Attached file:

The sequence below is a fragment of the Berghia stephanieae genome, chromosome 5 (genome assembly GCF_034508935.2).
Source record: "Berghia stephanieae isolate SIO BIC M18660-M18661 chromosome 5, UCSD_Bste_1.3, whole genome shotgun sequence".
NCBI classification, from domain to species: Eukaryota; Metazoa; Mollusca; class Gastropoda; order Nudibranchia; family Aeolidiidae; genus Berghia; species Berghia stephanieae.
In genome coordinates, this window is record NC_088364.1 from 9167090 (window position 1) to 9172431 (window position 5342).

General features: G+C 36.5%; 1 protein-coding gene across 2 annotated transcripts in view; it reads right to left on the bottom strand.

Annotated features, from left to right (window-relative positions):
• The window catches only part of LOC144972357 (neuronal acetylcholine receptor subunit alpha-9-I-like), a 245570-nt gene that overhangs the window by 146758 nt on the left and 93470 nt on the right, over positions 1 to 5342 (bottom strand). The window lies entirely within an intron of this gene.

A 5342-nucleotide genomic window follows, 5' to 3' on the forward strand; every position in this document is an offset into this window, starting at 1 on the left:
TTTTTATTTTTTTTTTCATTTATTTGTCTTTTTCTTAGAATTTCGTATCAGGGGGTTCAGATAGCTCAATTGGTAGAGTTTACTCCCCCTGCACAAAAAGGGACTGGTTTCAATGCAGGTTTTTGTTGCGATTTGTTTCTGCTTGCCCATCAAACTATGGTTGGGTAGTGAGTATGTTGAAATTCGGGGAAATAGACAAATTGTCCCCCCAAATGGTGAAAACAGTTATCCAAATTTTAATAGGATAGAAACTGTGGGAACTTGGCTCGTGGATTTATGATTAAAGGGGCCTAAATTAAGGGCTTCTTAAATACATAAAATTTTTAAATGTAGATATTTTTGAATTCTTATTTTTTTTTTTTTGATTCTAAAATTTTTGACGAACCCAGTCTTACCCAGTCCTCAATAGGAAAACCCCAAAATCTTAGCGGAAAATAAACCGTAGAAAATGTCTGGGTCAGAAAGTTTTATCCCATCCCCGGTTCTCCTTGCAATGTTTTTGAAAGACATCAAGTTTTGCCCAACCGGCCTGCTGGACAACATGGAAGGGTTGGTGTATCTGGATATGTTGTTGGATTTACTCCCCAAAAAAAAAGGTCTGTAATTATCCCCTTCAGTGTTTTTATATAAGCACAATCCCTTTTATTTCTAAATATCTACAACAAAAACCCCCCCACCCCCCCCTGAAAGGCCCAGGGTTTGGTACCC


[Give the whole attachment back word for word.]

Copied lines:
The sequence below is a fragment of the Berghia stephanieae genome, chromosome 5 (genome assembly GCF_034508935.2).
Source record: "Berghia stephanieae isolate SIO BIC M18660-M18661 chromosome 5, UCSD_Bste_1.3, whole genome shotgun sequence".
NCBI classification, from domain to species: Eukaryota; Metazoa; Mollusca; class Gastropoda; order Nudibranchia; family Aeolidiidae; genus Berghia; species Berghia stephanieae.
In genome coordinates, this window is record NC_088364.1 from 9167090 (window position 1) to 9172431 (window position 5342).

General features: G+C 36.5%; 1 protein-coding gene across 2 annotated transcripts in view; it reads right to left on the bottom strand.

Annotated features, from left to right (window-relative positions):
• The window catches only part of LOC144972357 (neuronal acetylcholine receptor subunit alpha-9-I-like), a 245570-nt gene that overhangs the window by 146758 nt on the left and 93470 nt on the right, over positions 1 to 5342 (bottom strand). The window lies entirely within an intron of this gene.

A 5342-nucleotide genomic window follows, 5' to 3' on the forward strand; every position in this document is an offset into this window, starting at 1 on the left:
TTTTTATTTTTTTTTTCATTTATTTGTCTTTTTCTTAGAATTTCGTATCAGGGGGTTCAGATAGCTCAATTGGTAGAGTTTACTCCCCCTGCACAAAAAGGGACTGGTTTCAATGCAGGTTTTTGTTGCGATTTGTTTCTGCTTGCCCATCAAACTATGGTTGGGTAGTGAGTATGTTGAAATTCGGGGAAATAGACAAATTGTCCCCCCAAATGGTGAAAACAGTTATCCAAATTTTAATAGGATAGAAACTGTGGGAACTTGGCTCGTGGATTTATGATTAAAGGGGCCTAAATTAAGGGCTTCTTAAATACATAAAATTTTTAAATGTAGATATTTTTGAATTCTTATTTTTTTTTTTTTGATTCTAAAATTTTTGACGAACCCAGTCTTACCCAGTCCTCAATAGGAAAACCCCAAAATCTTAGCGGAAAATAAACCGTAGAAAATGTCTGGGTCAGAAAGTTTTATCCCATCCCCGGTTCTCCTTGCAATGTTTTTGAAAGACATCAAGTTTTGCCCAACCGGCCTGCTGGACAACATGGAAGGGTTGGTGTATCTGGATATGTTGTTGGATTTACTCCCCAAAAAAAAAGGTCTGTAATTATCCCCTTCAGTGTTTTTATATAAGCACAATCCCTTTTATTTCTAAATATCTACAACAAAAACCCCCCCACCCCCCCCTGAAAGGCCCAGGGTTTGGTACCC